Wednesday, July 08, 2009

Hey, remember these guys?
My Fibre Week Master Spinner class from this year, whom I mentioned in my last post. Yeah, them. Amazing women, all, each in her own way. It is because of people like these that I teach.
I have been knitting for 25 years, spinning for just shy of 15 years. Over those years, I have taught individuals what I knew at the time, passing along the skills and concepts that I had acquired. In time, my skill base expanded, my knowledge and understanding of techniques increased, and teaching individuals led to teaching classes. And that has led me on my greatest learning adventure of all!
I am continually astonished by the people who take spinning workshops and classes. They come from everywhere--all levels of education, all economic levels, all geographic regions, all races, religions, and creeds. There are women, men, and children. There are people who have overcome enormous physical and personal challenges. Phds, high school drop-outs, shepherds, urbanites, artists, accountants, young, old. Spinning appeals to a remarkable range of individuals, and for as many unique reasons as there are those individuals.
I have taught students whose only previous exposure to a spinning wheel was in illustrations from Sleeping Beauty. I have taught students who have been spinning for longer than I have been alive. What I have learned has far outweighed what I have taught.
Firstly, I feel a responsibility to have as much information to impart as possible. I read, I take workshops to upgrade my own skills, I practice new techniques. I am on my own continual journey to learn new things, so that I may share with those I teach. As long as I teach, I have to continue learning.
Everyone who comes into a spinning class has a different personality, a different learning style, and a different physical structure. In order to be able to teach all of these different people, I have had to look at spinning techniques from different angles. Sometimes this leads to me changing how I myself approach a technique. Other times, this means I gain new insight into a theory, breaking it down into tiny pieces to examine every aspect. I have dissected the minute movements of my hands, and I know where I make my mistakes and can correct them. I know so much more about myself and my spinning, because I have to be able to describe it to my students.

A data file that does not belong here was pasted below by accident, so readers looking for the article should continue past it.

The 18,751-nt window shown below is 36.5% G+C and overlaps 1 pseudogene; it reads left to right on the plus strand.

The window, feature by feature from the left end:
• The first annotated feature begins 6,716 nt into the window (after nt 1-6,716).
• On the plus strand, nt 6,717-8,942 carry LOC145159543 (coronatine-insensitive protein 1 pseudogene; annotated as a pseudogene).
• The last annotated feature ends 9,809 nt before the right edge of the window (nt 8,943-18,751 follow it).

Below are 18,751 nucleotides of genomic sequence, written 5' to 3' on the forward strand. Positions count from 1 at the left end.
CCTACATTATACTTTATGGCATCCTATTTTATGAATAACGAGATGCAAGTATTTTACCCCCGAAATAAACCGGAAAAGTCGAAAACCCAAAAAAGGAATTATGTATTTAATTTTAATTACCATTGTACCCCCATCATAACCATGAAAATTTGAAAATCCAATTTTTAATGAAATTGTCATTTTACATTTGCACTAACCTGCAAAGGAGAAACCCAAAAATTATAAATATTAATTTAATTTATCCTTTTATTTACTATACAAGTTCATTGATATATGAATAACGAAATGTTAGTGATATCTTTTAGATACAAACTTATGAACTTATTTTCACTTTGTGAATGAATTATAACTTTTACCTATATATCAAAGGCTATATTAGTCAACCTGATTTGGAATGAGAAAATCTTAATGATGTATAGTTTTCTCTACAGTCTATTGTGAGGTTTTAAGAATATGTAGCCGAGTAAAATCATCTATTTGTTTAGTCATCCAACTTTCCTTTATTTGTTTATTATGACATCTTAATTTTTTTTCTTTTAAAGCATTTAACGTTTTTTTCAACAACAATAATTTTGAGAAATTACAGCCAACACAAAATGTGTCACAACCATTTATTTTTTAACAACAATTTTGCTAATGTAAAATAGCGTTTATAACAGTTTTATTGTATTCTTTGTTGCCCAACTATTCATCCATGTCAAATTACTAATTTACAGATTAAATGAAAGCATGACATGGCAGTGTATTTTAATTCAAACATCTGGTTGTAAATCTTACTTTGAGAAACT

And then there are the tips and techniques that I have learned from them. There are a lot of people out there who have figured out how to make things work for themselves, or have spent a lot of time reading obscure books, or have taken a workshop that I have not. There are an awful lot of ways to make string, and I have learned any number of nifty tricks from people who were ostensibly there to learn from me.
I have also been blessed with students who are patient enough with me to work through new material in books and modules that I am not as familiar with as I could be. I, personally, suffer from a bit of mathophobia, which means that I have to slow down and work carefully through anything that involves a formula. I have had students who speak math a lot more fluently than I do help me break things down, turn them over, and understand them better. We have worked together to make the formulas work, and I have learned.
But what I love best, what keeps me going back to teach, is the sheer joy that my students take in spinning. Whether it is the thrill of creating a new yarn, outside of their comfort zone... Kristi and her novelty yarn, or overcoming a preconceived notion or an outright fear of a technique, it is the thrill of their discoveries that make what I do worthwhile. I get to share in their "aha" moments, and that is...a rush. There is no other way to describe it.
So here I am. Somehow, without really noticing it was happening, I have gained a reputation for knowing a bit about technical spinning. (Which is vastly amusing to me, who was never going to count treadles!) I make string, I keep alive ancient traditions, I make cloth, I learn, and I teach. Spinning has brought me a great deal of joy, but the greatest joy has come from the people I have met, the friends that I have made, and the students who have taught me so much about the craft and about myself.
So I'll make you guys a deal--I'll never stop teaching if you never stop teaching me.

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